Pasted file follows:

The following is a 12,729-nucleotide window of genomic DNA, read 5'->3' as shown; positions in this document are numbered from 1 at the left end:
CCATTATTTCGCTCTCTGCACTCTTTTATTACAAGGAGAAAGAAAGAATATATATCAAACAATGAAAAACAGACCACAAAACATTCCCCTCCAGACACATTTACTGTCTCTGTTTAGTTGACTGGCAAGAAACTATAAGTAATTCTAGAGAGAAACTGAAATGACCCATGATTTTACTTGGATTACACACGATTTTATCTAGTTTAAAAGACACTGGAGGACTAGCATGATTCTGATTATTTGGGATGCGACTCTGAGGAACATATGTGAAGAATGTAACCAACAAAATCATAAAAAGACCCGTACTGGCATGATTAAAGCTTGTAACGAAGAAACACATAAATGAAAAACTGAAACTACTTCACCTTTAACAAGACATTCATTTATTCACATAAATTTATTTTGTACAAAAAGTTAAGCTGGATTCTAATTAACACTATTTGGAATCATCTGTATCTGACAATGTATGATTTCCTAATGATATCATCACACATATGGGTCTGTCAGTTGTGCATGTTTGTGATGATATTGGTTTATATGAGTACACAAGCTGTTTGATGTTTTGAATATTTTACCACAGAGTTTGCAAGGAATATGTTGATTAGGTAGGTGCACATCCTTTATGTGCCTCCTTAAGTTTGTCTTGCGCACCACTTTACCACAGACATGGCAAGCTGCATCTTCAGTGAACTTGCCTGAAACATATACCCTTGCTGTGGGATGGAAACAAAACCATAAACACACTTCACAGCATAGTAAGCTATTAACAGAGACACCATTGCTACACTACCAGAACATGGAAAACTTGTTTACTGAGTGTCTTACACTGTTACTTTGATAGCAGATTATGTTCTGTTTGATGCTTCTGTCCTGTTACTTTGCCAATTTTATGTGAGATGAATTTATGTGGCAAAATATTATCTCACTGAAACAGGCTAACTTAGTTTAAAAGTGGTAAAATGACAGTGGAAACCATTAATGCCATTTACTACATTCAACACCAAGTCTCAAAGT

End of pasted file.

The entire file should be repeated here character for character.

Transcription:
The following is a 12,729-nucleotide window of genomic DNA, read 5'->3' as shown; positions in this document are numbered from 1 at the left end:
CCATTATTTCGCTCTCTGCACTCTTTTATTACAAGGAGAAAGAAAGAATATATATCAAACAATGAAAAACAGACCACAAAACATTCCCCTCCAGACACATTTACTGTCTCTGTTTAGTTGACTGGCAAGAAACTATAAGTAATTCTAGAGAGAAACTGAAATGACCCATGATTTTACTTGGATTACACACGATTTTATCTAGTTTAAAAGACACTGGAGGACTAGCATGATTCTGATTATTTGGGATGCGACTCTGAGGAACATATGTGAAGAATGTAACCAACAAAATCATAAAAAGACCCGTACTGGCATGATTAAAGCTTGTAACGAAGAAACACATAAATGAAAAACTGAAACTACTTCACCTTTAACAAGACATTCATTTATTCACATAAATTTATTTTGTACAAAAAGTTAAGCTGGATTCTAATTAACACTATTTGGAATCATCTGTATCTGACAATGTATGATTTCCTAATGATATCATCACACATATGGGTCTGTCAGTTGTGCATGTTTGTGATGATATTGGTTTATATGAGTACACAAGCTGTTTGATGTTTTGAATATTTTACCACAGAGTTTGCAAGGAATATGTTGATTAGGTAGGTGCACATCCTTTATGTGCCTCCTTAAGTTTGTCTTGCGCACCACTTTACCACAGACATGGCAAGCTGCATCTTCAGTGAACTTGCCTGAAACATATACCCTTGCTGTGGGATGGAAACAAAACCATAAACACACTTCACAGCATAGTAAGCTATTAACAGAGACACCATTGCTACACTACCAGAACATGGAAAACTTGTTTACTGAGTGTCTTACACTGTTACTTTGATAGCAGATTATGTTCTGTTTGATGCTTCTGTCCTGTTACTTTGCCAATTTTATGTGAGATGAATTTATGTGGCAAAATATTATCTCACTGAAACAGGCTAACTTAGTTTAAAAGTGGTAAAATGACAGTGGAAACCATTAATGCCATTTACTACATTCAACACCAAGTCTCAAAGT